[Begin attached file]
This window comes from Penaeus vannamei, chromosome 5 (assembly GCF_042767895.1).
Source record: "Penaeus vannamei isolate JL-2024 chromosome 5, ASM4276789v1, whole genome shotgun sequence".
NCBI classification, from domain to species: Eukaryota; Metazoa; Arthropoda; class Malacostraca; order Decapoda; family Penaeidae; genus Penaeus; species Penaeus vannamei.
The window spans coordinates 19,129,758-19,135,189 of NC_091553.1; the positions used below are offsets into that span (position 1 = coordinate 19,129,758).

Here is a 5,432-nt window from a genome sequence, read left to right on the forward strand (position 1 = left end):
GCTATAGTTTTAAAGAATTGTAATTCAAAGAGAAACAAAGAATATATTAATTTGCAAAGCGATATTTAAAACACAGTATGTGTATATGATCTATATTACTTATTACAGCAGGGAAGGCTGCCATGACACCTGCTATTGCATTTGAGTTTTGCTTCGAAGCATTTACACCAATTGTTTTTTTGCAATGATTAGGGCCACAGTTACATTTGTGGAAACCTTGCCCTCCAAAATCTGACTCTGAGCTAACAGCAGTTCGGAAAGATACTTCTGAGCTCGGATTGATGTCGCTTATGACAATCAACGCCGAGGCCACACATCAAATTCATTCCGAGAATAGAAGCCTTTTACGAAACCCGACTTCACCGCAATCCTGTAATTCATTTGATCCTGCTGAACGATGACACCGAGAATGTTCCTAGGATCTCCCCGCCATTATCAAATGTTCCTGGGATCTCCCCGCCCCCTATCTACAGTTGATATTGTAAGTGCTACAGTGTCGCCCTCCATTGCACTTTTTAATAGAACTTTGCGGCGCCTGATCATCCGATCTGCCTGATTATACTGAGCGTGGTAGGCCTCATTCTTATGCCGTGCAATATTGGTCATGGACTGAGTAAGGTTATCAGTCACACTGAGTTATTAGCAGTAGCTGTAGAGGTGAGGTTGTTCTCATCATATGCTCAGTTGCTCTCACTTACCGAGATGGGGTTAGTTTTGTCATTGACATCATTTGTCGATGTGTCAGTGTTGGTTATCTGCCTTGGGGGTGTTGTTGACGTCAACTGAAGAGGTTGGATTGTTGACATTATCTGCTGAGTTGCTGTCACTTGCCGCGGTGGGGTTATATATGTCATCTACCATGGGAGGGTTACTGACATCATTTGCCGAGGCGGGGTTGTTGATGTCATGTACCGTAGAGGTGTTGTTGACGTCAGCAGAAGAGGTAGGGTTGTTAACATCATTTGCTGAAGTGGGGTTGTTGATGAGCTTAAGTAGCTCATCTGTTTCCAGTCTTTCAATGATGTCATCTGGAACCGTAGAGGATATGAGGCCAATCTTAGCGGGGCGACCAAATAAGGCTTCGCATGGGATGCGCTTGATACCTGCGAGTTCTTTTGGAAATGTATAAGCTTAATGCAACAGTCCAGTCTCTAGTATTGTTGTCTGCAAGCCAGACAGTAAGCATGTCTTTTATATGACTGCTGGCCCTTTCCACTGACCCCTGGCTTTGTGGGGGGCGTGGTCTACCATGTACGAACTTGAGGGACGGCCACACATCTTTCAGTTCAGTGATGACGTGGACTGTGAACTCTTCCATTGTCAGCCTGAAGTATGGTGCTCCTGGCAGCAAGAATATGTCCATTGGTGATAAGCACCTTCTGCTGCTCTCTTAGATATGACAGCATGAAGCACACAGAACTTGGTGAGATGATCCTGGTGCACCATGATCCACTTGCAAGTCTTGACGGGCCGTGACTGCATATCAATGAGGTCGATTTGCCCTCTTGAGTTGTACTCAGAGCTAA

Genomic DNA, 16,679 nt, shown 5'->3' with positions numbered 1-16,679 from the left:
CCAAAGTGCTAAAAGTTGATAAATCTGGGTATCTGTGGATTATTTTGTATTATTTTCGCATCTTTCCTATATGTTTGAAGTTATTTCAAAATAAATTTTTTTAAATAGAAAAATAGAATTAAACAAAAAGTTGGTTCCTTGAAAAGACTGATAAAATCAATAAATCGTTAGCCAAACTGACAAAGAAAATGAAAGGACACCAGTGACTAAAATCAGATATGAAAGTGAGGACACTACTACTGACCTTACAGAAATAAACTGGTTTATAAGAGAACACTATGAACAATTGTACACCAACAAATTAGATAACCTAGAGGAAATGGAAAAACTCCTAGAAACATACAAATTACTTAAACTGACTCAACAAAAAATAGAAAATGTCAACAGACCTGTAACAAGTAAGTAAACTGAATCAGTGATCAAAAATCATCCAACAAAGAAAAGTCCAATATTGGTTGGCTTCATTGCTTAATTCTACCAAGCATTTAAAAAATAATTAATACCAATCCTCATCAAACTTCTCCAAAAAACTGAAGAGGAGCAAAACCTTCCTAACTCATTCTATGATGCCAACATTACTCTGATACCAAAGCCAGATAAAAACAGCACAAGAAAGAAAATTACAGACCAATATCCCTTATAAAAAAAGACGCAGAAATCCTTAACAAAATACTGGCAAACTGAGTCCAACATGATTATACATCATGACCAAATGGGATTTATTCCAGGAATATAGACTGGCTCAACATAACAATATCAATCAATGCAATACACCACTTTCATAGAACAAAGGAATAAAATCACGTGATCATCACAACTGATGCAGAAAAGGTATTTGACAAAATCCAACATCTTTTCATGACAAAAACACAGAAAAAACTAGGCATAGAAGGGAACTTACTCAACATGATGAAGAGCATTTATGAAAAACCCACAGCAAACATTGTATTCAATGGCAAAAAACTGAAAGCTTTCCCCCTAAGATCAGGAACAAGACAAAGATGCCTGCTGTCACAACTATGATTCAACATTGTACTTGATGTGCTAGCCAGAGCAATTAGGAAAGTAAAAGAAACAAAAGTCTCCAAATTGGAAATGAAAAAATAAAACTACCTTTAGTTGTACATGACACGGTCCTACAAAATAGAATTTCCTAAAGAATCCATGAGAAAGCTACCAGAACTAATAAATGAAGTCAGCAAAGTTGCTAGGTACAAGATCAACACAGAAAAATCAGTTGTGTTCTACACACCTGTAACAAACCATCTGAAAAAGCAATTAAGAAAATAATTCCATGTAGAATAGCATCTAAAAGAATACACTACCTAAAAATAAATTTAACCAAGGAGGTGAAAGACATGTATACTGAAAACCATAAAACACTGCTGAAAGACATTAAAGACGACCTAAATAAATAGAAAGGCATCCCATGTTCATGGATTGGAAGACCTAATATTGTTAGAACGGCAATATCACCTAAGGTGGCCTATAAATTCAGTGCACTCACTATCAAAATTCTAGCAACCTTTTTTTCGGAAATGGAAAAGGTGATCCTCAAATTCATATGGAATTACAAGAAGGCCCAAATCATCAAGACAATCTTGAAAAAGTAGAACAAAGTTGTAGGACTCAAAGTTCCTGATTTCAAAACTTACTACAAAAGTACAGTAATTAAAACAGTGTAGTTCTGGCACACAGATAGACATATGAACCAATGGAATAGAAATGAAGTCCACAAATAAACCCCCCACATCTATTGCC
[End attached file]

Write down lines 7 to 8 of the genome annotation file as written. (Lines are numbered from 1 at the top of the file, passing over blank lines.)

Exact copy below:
Genomic DNA, 16,679 nt, shown 5'->3' with positions numbered 1-16,679 from the left:
CCAAAGTGCTAAAAGTTGATAAATCTGGGTATCTGTGGATTATTTTGTATTATTTTCGCATCTTTCCTATATGTTTGAAGTTATTTCAAAATAAATTTTTTTAAATAGAAAAATAGAATTAAACAAAAAGTTGGTTCCTTGAAAAGACTGATAAAATCAATAAATCGTTAGCCAAACTGACAAAGAAAATGAAAGGACACCAGTGACTAAAATCAGATATGAAAGTGAGGACACTACTACTGACCTTACAGAAATAAACTGGTTTATAAGAGAACACTATGAACAATTGTACACCAACAAATTAGATAACCTAGAGGAAATGGAAAAACTCCTAGAAACATACAAATTACTTAAACTGACTCAACAAAAAATAGAAAATGTCAACAGACCTGTAACAAGTAAGTAAACTGAATCAGTGATCAAAAATCATCCAACAAAGAAAAGTCCAATATTGGTTGGCTTCATTGCTTAATTCTACCAAGCATTTAAAAAATAATTAATACCAATCCTCATCAAACTTCTCCAAAAAACTGAAGAGGAGCAAAACCTTCCTAACTCATTCTATGATGCCAACATTACTCTGATACCAAAGCCAGATAAAAACAGCACAAGAAAGAAAATTACAGACCAATATCCCTTATAAAAAAAGACGCAGAAATCCTTAACAAAATACTGGCAAACTGAGTCCAACATGATTATACATCATGACCAAATGGGATTTATTCCAGGAATATAGACTGGCTCAACATAACAATATCAATCAATGCAATACACCACTTTCATAGAACAAAGGAATAAAATCACGTGATCATCACAACTGATGCAGAAAAGGTATTTGACAAAATCCAACATCTTTTCATGACAAAAACACAGAAAAAACTAGGCATAGAAGGGAACTTACTCAACATGATGAAGAGCATTTATGAAAAACCCACAGCAAACATTGTATTCAATGGCAAAAAACTGAAAGCTTTCCCCCTAAGATCAGGAACAAGACAAAGATGCCTGCTGTCACAACTATGATTCAACATTGTACTTGATGTGCTAGCCAGAGCAATTAGGAAAGTAAAAGAAACAAAAGTCTCCAAATTGGAAATGAAAAAATAAAACTACCTTTAGTTGTACATGACACGGTCCTACAAAATAGAATTTCCTAAAGAATCCATGAGAAAGCTACCAGAACTAATAAATGAAGTCAGCAAAGTTGCTAGGTACAAGATCAACACAGAAAAATCAGTTGTGTTCTACACACCTGTAACAAACCATCTGAAAAAGCAATTAAGAAAATAATTCCATGTAGAATAGCATCTAAAAGAATACACTACCTAAAAATAAATTTAACCAAGGAGGTGAAAGACATGTATACTGAAAACCATAAAACACTGCTGAAAGACATTAAAGACGACCTAAATAAATAGAAAGGCATCCCATGTTCATGGATTGGAAGACCTAATATTGTTAGAACGGCAATATCACCTAAGGTGGCCTATAAATTCAGTGCACTCACTATCAAAATTCTAGCAACCTTTTTTTCGGAAATGGAAAAGGTGATCCTCAAATTCATATGGAATTACAAGAAGGCCCAAATCATCAAGACAATCTTGAAAAAGTAGAACAAAGTTGTAGGACTCAAAGTTCCTGATTTCAAAACTTACTACAAAAGTACAGTAATTAAAACAGTGTAGTTCTGGCACACAGATAGACATATGAACCAATGGAATAGAAATGAAGTCCACAAATAAACCCCCCACATCTATTGCC